21 September 2016 In Cancer

Alcohol intake has been related to an increased risk of breast cancer (BC) while dietary fiber intake has been inversely associated to BC risk. A beneficial effect of fibers on ethanol carcinogenesis through their impact on estrogen levels is still controversial. We investigated the role of dietary fiber as a modifying factor of the association of alcohol and breast cancer using data from the European Prospective Investigation into Cancer and Nutrition (EPIC). This study included 334,850 women aged 35-70 years at baseline enrolled in the ten countries of the EPIC study and followed up for 11.0 years on average. Information on fiber and alcohol intake at baseline and average lifetime alcohol intake were calculated from country-specific dietary and lifestyle questionnaires. Hazard ratios (HR) of developing invasive breast cancer according to different levels of alcohol and fiber intake were computed. During 3,670,439 person-years, 11,576 incident breast cancer cases were diagnosed. For subjects with low intake of fiber (<18.5 g/day), the risk of BC per 10g/day of alcohol intake was 1.06 (1.03-1.08) while among subjects with high intake of fiber (>24.2 g/day) the risk of BC was 1.02 (0.99-1.05) (test for interaction p=0.011). This modulating effect was stronger for fiber from vegetables. Our results suggest that fiber intake may modulate the positive association of alcohol intake and BC.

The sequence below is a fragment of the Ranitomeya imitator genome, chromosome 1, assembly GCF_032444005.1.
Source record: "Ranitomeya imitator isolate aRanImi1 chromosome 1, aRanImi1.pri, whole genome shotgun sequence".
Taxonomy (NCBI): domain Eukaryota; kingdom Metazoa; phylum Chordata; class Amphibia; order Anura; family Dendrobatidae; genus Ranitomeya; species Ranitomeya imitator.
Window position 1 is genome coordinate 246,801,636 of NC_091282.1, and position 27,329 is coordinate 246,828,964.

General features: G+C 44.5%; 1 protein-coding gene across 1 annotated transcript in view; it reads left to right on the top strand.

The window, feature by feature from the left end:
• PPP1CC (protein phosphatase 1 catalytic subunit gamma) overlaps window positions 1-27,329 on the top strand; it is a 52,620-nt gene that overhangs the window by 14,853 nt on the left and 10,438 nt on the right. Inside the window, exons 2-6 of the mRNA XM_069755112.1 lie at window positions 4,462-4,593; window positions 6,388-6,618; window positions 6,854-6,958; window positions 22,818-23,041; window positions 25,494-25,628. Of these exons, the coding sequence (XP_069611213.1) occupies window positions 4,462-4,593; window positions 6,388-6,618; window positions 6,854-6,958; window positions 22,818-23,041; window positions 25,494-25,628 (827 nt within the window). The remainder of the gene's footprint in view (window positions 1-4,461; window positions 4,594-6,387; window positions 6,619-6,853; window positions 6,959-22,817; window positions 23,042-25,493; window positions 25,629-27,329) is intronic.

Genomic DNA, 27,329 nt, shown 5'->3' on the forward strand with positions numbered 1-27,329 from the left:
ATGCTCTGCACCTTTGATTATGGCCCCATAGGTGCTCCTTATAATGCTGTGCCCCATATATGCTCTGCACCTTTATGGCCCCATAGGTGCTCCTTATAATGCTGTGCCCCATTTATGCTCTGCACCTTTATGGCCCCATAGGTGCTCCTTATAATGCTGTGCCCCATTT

This article is protected by copyright. All rights reserved. (c) 2014 Wiley Periodicals, Inc

02 August 2016 In Social and Cultural Aspects